Photo from a discarded box I found in the alley.
This afternoon, I turned on the television, lamenting the sudden case of laryngitis that killed my plans to make a YouTube video today, and was soon hit with a flurry of developments worth blogging about. I could analyze what transpired at today's surprise press conference, President Obama's first at the White House since this Spring, or I could weigh in on the manufactured controversy surrounding Rep. Todd Akin's remarks about "legitimate rape" victims, or I could discuss Condoleezza Rice's historic admission to the Augusta National Golf Club. What ultimately prompted me to cut my wallowing in self-pity short, however, was the sad news that Phyllis Diller had passed away.
Phyllis rose to fame in the 1950s and '60s as a female stand-up comic (a rarity at the time) and soon landed her own TV series. Though The Phyllis Diller Show went off the air after only one season, its star continued to find work and introduce herself to younger generations. I personally got to know her watching old episodes of Matchgame on the Game Show Network and later through her appearances on such Disney Channel series as Boy Meets World and Even Stevens. Many of my contemporaries--and younger Americans--may not recognize the name Phyllis Diller but are probably familiar with her distinctive, cackling voice; in the past fifteen years, the aging comedienne supplied the voices of characters on Animaniacs, King of the Hill, The Wild Thornberrys, Hey Arnold!, The Adventures of Jimmy Neutron: Boy Genius, The Powerpuff Girls, Robot Chicken and Family Guy, recording her last voice over on the cusp of her 90th birthday.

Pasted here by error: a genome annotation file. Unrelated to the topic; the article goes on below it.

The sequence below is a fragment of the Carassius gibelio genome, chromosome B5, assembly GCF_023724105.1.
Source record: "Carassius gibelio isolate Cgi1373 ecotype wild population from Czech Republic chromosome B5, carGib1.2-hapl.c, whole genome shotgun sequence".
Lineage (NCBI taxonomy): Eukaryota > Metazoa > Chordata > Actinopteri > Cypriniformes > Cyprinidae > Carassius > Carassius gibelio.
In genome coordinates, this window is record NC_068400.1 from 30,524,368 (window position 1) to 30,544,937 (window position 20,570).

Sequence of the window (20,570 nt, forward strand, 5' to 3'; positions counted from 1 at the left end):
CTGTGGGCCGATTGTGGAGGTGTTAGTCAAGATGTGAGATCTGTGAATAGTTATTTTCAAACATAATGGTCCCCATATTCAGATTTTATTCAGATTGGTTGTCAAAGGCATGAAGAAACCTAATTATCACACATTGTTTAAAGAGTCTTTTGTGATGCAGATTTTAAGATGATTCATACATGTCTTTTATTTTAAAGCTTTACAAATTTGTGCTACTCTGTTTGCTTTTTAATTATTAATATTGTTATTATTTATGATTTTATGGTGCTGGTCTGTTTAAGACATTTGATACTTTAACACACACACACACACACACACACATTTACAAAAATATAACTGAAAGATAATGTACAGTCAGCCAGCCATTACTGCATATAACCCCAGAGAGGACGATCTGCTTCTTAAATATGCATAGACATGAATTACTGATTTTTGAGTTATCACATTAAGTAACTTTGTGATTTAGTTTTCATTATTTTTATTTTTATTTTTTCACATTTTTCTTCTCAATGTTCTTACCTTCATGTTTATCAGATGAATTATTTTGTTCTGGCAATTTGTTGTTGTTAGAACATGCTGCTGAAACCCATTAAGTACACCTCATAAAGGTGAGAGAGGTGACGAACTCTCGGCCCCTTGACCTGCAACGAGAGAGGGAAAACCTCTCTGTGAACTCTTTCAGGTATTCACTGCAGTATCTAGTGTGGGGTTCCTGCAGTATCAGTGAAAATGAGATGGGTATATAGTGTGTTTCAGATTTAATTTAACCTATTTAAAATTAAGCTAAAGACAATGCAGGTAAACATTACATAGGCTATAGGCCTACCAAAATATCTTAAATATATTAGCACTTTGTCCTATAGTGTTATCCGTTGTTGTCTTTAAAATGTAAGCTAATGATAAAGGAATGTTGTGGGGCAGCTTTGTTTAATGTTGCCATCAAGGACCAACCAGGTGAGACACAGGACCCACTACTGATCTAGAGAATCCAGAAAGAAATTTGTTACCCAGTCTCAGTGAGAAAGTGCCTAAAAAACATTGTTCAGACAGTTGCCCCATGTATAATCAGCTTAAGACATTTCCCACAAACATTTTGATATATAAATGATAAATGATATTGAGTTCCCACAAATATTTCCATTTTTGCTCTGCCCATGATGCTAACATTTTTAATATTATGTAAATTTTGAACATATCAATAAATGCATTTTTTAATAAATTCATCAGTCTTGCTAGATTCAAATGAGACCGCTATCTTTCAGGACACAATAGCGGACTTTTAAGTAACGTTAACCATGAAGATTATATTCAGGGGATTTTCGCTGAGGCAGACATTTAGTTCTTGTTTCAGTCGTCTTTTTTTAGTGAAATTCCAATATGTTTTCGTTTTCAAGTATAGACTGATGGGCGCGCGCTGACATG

Diller's influence can be seen even among today's comedians. Prior to breaking out in her own right, Joan Rivers wrote for Phyllis. She was a guest on the first episode of The Chelsea Handler Show, during which the title character recognized her as "the first female comedian." An ebullient and enduring gift to humanity, Diller died in her sleep at her home in Los Angeles. R.I.P.